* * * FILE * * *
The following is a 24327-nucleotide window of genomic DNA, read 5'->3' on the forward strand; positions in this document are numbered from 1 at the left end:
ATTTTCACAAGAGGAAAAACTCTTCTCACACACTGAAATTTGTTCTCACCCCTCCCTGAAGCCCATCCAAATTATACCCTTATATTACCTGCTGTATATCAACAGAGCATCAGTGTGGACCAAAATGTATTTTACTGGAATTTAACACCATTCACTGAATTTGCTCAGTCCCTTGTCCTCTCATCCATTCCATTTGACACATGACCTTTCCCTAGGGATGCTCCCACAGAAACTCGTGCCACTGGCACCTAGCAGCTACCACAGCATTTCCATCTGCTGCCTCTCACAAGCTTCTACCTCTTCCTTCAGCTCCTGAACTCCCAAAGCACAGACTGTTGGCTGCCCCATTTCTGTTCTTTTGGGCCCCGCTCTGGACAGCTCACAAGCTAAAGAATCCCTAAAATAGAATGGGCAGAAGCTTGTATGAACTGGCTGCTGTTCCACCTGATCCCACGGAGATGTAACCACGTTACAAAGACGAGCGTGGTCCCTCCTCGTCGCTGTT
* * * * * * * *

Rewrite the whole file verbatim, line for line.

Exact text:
The following is a 24327-nucleotide window of genomic DNA, read 5'->3' on the forward strand; positions in this document are numbered from 1 at the left end:
ATTTTCACAAGAGGAAAAACTCTTCTCACACACTGAAATTTGTTCTCACCCCTCCCTGAAGCCCATCCAAATTATACCCTTATATTACCTGCTGTATATCAACAGAGCATCAGTGTGGACCAAAATGTATTTTACTGGAATTTAACACCATTCACTGAATTTGCTCAGTCCCTTGTCCTCTCATCCATTCCATTTGACACATGACCTTTCCCTAGGGATGCTCCCACAGAAACTCGTGCCACTGGCACCTAGCAGCTACCACAGCATTTCCATCTGCTGCCTCTCACAAGCTTCTACCTCTTCCTTCAGCTCCTGAACTCCCAAAGCACAGACTGTTGGCTGCCCCATTTCTGTTCTTTTGGGCCCCGCTCTGGACAGCTCACAAGCTAAAGAATCCCTAAAATAGAATGGGCAGAAGCTTGTATGAACTGGCTGCTGTTCCACCTGATCCCACGGAGATGTAACCACGTTACAAAGACGAGCGTGGTCCCTCCTCGTCGCTGTT